The Lamm equation describes the sedimentation and diffusion of a solute under ultracentrifugation in traditional sector-shaped cells.
A landform is a natural feature of the solid surface of the Earth or other planetary body.
A macromolecule is a very large molecule, such as protein, commonly created by the polymerization of smaller subunits (monomers).
The Mason–Weaver equation (named after Max Mason and Warren Weaver) describes the sedimentation and diffusion of solutes under a uniform force, usually a gravitational field.
A molecule is an electrically neutral group of two or more atoms held together by chemical bonds.
In marine and freshwater ecology, a particle is a small object.
Peptides (from Gr.: πεπτός, peptós "digested"; derived from πέσσειν, péssein "to digest") are short chains of amino acid monomers linked by peptide (amide) bonds.
Proteins are large biomolecules, or macromolecules, consisting of one or more long chains of amino acid residues.
The Reynolds number is an important dimensionless quantity in fluid mechanics used to help predict flow patterns in different fluid flow situations.
In geology, saltation (from Latin saltus, "leap") is a specific type of particle transport by fluids such as wind or water.
Sediment is a naturally occurring material that is broken down by processes of weathering and erosion, and is subsequently transported by the action of wind, water, or ice, and/or by the force of gravity acting on the particles.
Sediment transport is the movement of solid particles (sediment), typically due to a combination of gravity acting on the sediment, and/or the movement of the fluid in which the sediment is entrained.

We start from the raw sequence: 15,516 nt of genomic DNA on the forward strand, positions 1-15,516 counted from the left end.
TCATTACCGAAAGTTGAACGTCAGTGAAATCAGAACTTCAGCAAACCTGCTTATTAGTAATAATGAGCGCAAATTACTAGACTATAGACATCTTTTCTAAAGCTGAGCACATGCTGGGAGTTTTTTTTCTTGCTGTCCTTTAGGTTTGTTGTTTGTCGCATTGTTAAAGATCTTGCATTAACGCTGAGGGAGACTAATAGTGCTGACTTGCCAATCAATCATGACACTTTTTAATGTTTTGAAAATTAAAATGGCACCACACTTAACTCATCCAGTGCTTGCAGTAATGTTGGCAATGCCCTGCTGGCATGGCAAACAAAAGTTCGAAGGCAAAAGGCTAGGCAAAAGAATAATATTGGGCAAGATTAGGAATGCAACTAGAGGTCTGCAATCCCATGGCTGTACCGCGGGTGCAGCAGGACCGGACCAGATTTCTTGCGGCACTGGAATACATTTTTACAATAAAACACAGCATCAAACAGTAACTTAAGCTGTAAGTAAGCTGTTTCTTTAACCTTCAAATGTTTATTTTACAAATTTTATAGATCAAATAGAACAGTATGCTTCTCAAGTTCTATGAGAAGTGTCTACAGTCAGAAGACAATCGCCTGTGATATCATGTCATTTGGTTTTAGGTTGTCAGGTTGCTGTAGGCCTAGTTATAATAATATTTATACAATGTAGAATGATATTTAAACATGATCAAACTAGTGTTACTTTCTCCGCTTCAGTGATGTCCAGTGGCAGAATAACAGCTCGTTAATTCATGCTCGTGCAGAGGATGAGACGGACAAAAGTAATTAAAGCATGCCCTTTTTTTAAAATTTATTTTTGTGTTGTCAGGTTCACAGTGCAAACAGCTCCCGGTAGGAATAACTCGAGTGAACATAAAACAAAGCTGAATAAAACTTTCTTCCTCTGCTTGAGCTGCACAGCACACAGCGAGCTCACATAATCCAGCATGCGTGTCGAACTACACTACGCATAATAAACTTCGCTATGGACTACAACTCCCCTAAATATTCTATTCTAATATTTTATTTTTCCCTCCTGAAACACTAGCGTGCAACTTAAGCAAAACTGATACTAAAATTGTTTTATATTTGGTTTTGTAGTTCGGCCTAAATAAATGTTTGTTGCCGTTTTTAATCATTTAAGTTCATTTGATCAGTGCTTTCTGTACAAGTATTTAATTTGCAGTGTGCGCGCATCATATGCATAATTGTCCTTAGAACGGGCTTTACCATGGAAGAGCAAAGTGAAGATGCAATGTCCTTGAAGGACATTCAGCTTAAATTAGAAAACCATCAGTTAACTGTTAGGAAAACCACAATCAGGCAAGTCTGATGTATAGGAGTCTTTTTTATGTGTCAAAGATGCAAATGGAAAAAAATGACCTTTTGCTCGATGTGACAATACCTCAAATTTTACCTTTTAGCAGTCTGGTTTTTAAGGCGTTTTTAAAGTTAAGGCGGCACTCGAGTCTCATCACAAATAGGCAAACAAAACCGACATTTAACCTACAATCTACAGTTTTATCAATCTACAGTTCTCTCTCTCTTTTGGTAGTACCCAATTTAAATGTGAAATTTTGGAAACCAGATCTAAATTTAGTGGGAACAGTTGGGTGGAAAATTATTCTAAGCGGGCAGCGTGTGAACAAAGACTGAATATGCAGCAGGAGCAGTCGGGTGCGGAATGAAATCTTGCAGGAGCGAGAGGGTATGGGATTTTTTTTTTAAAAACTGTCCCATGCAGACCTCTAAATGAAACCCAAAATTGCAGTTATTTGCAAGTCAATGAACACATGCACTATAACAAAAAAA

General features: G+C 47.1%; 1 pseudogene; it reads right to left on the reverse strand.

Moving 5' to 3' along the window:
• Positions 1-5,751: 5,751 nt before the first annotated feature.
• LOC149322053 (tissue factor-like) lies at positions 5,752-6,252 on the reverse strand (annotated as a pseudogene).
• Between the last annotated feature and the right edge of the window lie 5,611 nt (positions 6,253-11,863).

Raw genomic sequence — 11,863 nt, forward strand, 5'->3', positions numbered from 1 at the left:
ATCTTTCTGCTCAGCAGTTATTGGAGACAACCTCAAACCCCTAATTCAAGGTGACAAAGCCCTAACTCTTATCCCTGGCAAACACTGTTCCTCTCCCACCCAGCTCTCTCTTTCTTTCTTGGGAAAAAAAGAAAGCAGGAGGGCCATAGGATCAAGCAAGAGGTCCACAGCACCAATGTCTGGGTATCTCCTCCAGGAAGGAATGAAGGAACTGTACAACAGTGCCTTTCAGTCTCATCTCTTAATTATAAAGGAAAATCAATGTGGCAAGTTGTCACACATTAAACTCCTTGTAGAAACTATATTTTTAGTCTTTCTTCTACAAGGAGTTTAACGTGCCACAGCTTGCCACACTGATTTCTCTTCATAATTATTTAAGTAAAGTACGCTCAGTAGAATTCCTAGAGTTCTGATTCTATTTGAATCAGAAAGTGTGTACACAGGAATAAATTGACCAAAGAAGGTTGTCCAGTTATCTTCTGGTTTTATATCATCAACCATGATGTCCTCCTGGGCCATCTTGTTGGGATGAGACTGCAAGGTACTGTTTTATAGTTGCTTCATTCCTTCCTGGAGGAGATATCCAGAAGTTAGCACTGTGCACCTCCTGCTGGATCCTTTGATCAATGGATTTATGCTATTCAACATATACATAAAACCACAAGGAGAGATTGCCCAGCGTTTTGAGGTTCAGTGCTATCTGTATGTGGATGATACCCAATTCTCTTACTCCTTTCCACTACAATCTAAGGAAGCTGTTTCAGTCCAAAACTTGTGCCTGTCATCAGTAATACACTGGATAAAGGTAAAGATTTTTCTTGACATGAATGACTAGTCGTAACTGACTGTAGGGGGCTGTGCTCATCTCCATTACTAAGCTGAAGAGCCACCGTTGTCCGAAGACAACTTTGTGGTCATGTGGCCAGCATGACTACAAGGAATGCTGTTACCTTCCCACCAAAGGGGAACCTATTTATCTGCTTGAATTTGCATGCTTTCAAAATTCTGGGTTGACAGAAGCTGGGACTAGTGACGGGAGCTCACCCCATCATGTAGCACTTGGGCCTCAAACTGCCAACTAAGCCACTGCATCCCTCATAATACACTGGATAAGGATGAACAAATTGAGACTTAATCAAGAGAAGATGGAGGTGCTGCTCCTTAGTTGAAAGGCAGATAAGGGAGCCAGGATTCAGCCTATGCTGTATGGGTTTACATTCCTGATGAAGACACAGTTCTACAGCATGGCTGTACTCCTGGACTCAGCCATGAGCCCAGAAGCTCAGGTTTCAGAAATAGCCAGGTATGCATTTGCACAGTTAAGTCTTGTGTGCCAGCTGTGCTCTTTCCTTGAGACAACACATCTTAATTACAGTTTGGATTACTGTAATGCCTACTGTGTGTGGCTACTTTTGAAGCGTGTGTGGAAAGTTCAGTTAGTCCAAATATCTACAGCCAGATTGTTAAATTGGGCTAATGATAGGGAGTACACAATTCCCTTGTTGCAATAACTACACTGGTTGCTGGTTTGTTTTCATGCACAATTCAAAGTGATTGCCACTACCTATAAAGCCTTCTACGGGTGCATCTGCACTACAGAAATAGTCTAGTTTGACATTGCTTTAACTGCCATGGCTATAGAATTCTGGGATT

Sedimentary rocks are types of rock that are formed by the deposition and subsequent cementation of that material at the Earth's surface and within bodies of water.
The sedimentation coefficient s of a particle is used to characterize its behaviour in sedimentation processes, notably centrifugation.
Sedimentation equilibrium in a solution or suspension of different particles, such as molecules, exists when the rate of transport of each material in any one direction due to sedimentation equals the rate of transport in the opposite direction due to diffusion.
Settling is the process by which particulates settle to the bottom of a liquid and form a sediment.
Siltation or siltification is the pollution of water by particulate terrestrial clastic material, with a particle size dominated by silt or clay.
In chemistry, a solution is a special type of homogeneous mixture composed of two or more substances.
Stokes flow (named after George Gabriel Stokes), also named creeping flow or creeping motion,Kim, S. & Karrila, S. J. (2005) Microhydrodynamics: Principles and Selected Applications, Dover.
In chemistry, a suspension is a heterogeneous mixture that contains solid particles sufficiently large for sedimentation.
Terminal velocity is the highest velocity attainable by an object as it falls through a fluid (air is the most common example).
The ultracentrifuge is a centrifuge optimized for spinning a rotor at very high speeds, capable of generating acceleration as high as (approx.). There are two kinds of ultracentrifuges, the preparative and the analytical ultracentrifuge.